• The allegation that the Fidelity defendants exercised discretion over “plan assets” in determining how much revenue Fidelity Research would share with Fidelity Trust also failed to state a claim. The court held that the fees that Fidelity Research collected from the mutual funds became Fidelity’s assets rather than ERISA “plan assets” —a point with which DOL agreed and contrary to the Haddock opinion—which Fidelity Research could permissibly transfer to its affiliate Fidelity Trust.  
  • Deere did not breach any fiduciary duty by not informing the participants that Fidelity Trust received money from the fees collected by Fidelity Research. Specifically, the court held that disclosure of how Fidelity Research allocated the monies it collected was neither required under any ERISA statute or regulation, nor material to plan participants. (DOL had argued in its brief that such a disclosure obligation could arise under general ERISA fiduciary principles.) The court found it sufficient that Deere disclosed to the participants the total fees for the funds and directed the participants to the fund prospectuses for information about the fund-level expenses— the critical information for an investor, since the alleged fee sharing did not enlarge the fund charges beyond those disclosed in the prospectus and paid by all investors.  
  • Deere did not violate its ERISA duties in allegedly selecting investment options with excessive fees. The court found that Deere offered a sufficient mix of investments for participants in its plans. The court noted that there was a wide range of expense ratios among the funds available, and the fact that some other funds might have had even lower ratios was “beside the point; nothing in ERISA requires every fiduciary to scour the market to find and offer the cheapest possible fund (which might of course be plagued by other problems).”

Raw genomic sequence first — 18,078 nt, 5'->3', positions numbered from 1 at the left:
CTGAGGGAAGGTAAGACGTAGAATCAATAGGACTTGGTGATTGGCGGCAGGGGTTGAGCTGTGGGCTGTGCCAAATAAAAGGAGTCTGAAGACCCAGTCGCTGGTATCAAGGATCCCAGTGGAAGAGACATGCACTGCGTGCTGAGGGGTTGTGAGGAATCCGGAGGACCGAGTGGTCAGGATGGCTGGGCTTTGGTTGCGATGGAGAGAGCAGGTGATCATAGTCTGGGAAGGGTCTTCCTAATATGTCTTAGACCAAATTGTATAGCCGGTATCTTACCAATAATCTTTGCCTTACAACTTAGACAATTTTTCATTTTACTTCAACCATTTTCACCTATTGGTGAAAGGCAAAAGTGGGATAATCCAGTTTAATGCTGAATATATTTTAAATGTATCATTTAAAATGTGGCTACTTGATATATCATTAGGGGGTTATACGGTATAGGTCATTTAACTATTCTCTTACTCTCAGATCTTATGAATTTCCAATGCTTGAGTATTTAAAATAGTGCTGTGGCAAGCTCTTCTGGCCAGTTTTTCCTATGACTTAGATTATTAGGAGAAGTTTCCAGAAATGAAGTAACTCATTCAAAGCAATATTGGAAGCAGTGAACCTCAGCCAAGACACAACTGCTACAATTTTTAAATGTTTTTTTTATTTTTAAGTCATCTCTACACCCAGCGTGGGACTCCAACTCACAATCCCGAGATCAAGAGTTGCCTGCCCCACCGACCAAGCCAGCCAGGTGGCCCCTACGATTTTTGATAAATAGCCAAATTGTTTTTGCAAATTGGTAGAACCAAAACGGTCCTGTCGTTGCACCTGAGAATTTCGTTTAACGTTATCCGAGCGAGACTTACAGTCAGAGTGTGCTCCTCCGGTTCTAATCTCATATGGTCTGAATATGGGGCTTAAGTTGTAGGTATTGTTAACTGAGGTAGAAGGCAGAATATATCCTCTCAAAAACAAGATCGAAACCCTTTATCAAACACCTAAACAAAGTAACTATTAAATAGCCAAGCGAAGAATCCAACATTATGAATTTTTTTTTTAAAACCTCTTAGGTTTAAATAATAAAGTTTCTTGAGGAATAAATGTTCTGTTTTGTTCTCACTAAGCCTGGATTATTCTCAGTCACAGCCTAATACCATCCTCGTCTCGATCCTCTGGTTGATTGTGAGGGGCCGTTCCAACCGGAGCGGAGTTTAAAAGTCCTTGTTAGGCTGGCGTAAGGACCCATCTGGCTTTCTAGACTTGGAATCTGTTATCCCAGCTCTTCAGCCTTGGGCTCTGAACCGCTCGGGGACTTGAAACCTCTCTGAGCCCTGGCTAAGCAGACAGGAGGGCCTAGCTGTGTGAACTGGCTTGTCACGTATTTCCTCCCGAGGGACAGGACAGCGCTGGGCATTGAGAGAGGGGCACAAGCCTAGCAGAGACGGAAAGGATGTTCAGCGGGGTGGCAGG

• Deere did not “improperly” limit the investment options to Fidelity funds. Nothing in ERISA requires plan fiduciaries to include any particular mix of investment vehicles in their plans. Moreover, the court noted that the issue was akin to that of the basic structuring of a plan, which would not be a duty within Deere’s fiduciary responsibilities.  
  • Finally, the court found that the §404(c) defense was properly considered here because the plaintiffs affirmatively pled in their complaint why they contended the defense would not apply. The court ruled that there was no plausible allegation that the plans did not comply with §404(c). In particular, the court reasoned that §404(c) was available when a plan “includes a sufficient range of options so that the participants have control over the risk of loss,” and that it need not decide the question of whether there could be circumstances where a fiduciary’s selection of plan investment options might not be shielded by that provision. In this respect, this court neither endorsed DOL’s more limited view of the scope of fiduciary relief provided by §404(c), nor accepted the invitation to shift participants’ legal responsibility for their own investment choices in these circumstances, adding to the body of cases like Langbecker v. Electronic Data Sys. Corp., 476 F.3d 299 (5th Cir. 2007) and Jenkins v. Yager, 444 F.3d 916 (7th Cir. 2006).  

The Court also upheld the district court’s award of costs in excess of $200,000 against plaintiffs.